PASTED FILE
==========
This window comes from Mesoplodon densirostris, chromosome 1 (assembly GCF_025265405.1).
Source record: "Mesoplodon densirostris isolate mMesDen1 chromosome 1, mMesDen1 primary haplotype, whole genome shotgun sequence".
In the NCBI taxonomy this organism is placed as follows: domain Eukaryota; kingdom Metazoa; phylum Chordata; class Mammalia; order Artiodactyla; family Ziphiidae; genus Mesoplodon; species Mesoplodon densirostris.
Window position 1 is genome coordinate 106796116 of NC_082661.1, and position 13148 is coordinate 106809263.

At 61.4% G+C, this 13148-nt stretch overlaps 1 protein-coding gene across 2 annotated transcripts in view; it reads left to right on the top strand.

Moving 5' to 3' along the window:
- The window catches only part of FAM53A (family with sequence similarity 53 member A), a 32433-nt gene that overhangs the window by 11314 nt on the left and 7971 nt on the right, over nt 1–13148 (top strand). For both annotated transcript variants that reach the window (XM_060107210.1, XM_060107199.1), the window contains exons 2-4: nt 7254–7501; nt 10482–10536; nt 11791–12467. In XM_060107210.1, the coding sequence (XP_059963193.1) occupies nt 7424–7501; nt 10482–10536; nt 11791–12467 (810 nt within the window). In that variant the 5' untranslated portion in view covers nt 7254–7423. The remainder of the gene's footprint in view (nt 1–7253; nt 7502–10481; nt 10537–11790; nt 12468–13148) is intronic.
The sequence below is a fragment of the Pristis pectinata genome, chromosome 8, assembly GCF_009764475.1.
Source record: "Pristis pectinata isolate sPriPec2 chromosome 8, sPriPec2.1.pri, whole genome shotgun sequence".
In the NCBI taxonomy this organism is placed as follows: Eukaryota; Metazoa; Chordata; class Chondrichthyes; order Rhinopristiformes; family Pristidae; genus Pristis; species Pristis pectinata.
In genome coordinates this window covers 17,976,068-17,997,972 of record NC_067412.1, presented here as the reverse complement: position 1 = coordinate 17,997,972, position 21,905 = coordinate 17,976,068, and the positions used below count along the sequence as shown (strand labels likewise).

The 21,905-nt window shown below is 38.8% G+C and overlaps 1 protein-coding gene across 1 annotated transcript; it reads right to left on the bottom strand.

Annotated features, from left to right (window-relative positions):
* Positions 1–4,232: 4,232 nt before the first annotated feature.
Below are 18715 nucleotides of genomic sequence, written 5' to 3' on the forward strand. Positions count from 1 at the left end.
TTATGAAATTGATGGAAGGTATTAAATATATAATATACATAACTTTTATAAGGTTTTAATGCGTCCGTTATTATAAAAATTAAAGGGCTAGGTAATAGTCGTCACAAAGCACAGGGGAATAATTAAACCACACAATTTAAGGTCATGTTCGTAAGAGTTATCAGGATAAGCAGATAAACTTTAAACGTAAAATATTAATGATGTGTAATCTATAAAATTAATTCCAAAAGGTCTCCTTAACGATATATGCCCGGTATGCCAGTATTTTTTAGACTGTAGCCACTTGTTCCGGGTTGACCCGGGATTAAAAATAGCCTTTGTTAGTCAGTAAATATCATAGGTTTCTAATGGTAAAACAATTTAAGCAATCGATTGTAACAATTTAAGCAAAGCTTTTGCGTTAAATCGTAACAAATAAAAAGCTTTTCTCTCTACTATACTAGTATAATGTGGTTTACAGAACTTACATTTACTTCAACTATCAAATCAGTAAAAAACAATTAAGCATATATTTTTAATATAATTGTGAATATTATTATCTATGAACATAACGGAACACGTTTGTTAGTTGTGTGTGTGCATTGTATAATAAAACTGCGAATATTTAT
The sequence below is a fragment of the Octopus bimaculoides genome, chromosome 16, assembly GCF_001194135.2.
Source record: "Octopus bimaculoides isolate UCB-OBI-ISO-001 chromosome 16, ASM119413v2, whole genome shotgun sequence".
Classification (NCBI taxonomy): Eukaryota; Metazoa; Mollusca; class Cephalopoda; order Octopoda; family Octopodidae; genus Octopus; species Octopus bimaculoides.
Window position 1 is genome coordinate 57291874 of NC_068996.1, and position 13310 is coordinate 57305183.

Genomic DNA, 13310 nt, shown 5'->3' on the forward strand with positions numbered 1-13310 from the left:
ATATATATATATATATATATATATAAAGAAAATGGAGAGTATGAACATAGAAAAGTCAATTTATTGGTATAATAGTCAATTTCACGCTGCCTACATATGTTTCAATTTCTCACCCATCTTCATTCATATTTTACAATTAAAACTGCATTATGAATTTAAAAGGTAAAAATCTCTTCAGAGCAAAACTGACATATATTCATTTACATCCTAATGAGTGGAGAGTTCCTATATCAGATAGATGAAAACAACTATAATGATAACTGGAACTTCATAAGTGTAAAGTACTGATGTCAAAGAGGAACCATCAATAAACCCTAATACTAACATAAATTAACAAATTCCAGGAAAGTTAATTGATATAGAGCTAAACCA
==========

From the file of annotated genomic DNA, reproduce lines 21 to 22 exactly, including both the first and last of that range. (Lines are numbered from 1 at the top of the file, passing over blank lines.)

Genomic DNA, 13310 nt, shown 5'->3' on the forward strand with positions numbered 1-13310 from the left:
ATATATATATATATATATATATATAAAGAAAATGGAGAGTATGAACATAGAAAAGTCAATTTATTGGTATAATAGTCAATTTCACGCTGCCTACATATGTTTCAATTTCTCACCCATCTTCATTCATATTTTACAATTAAAACTGCATTATGAATTTAAAAGGTAAAAATCTCTTCAGAGCAAAACTGACATATATTCATTTACATCCTAATGAGTGGAGAGTTCCTATATCAGATAGATGAAAACAACTATAATGATAACTGGAACTTCATAAGTGTAAAGTACTGATGTCAAAGAGGAACCATCAATAAACCCTAATACTAACATAAATTAACAAATTCCAGGAAAGTTAATTGATATAGAGCTAAACCA